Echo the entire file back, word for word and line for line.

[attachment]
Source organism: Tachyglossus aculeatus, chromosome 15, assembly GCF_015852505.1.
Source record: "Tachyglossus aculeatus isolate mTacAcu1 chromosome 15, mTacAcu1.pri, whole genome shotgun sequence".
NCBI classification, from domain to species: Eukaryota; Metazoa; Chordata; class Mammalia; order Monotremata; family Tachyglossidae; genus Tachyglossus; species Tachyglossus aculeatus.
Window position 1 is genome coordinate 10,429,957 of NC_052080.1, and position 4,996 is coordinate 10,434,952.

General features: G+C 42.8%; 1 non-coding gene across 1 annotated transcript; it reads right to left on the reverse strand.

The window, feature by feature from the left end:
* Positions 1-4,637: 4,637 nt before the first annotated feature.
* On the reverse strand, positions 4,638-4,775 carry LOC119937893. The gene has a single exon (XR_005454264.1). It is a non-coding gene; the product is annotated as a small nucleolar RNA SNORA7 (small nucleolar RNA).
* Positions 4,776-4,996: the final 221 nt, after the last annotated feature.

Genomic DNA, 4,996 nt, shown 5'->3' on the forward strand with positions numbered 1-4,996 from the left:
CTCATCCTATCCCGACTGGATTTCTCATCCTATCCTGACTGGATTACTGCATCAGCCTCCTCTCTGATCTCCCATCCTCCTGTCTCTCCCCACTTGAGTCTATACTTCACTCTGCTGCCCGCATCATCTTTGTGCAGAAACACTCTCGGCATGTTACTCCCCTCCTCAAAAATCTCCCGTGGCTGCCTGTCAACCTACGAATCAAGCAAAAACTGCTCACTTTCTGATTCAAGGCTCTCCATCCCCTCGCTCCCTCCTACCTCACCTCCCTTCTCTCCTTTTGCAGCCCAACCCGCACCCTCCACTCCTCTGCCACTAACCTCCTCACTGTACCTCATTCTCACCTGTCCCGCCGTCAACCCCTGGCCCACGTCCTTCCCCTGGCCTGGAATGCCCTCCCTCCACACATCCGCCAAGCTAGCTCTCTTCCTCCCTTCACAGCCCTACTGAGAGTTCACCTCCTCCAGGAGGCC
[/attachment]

Source organism: Tachyglossus aculeatus, chromosome 15, assembly GCF_015852505.1.
Source record: "Tachyglossus aculeatus isolate mTacAcu1 chromosome 15, mTacAcu1.pri, whole genome shotgun sequence".
NCBI classification, from domain to species: Eukaryota; Metazoa; Chordata; class Mammalia; order Monotremata; family Tachyglossidae; genus Tachyglossus; species Tachyglossus aculeatus.
Window position 1 is genome coordinate 10,429,957 of NC_052080.1, and position 4,996 is coordinate 10,434,952.

General features: G+C 42.8%; 1 non-coding gene across 1 annotated transcript; it reads right to left on the reverse strand.

The window, feature by feature from the left end:
* Positions 1-4,637: 4,637 nt before the first annotated feature.
* On the reverse strand, positions 4,638-4,775 carry LOC119937893. The gene has a single exon (XR_005454264.1). It is a non-coding gene; the product is annotated as a small nucleolar RNA SNORA7 (small nucleolar RNA).
* Positions 4,776-4,996: the final 221 nt, after the last annotated feature.

Genomic DNA, 4,996 nt, shown 5'->3' on the forward strand with positions numbered 1-4,996 from the left:
CTCATCCTATCCCGACTGGATTTCTCATCCTATCCTGACTGGATTACTGCATCAGCCTCCTCTCTGATCTCCCATCCTCCTGTCTCTCCCCACTTGAGTCTATACTTCACTCTGCTGCCCGCATCATCTTTGTGCAGAAACACTCTCGGCATGTTACTCCCCTCCTCAAAAATCTCCCGTGGCTGCCTGTCAACCTACGAATCAAGCAAAAACTGCTCACTTTCTGATTCAAGGCTCTCCATCCCCTCGCTCCCTCCTACCTCACCTCCCTTCTCTCCTTTTGCAGCCCAACCCGCACCCTCCACTCCTCTGCCACTAACCTCCTCACTGTACCTCATTCTCACCTGTCCCGCCGTCAACCCCTGGCCCACGTCCTTCCCCTGGCCTGGAATGCCCTCCCTCCACACATCCGCCAAGCTAGCTCTCTTCCTCCCTTCACAGCCCTACTGAGAGTTCACCTCCTCCAGGAGGCC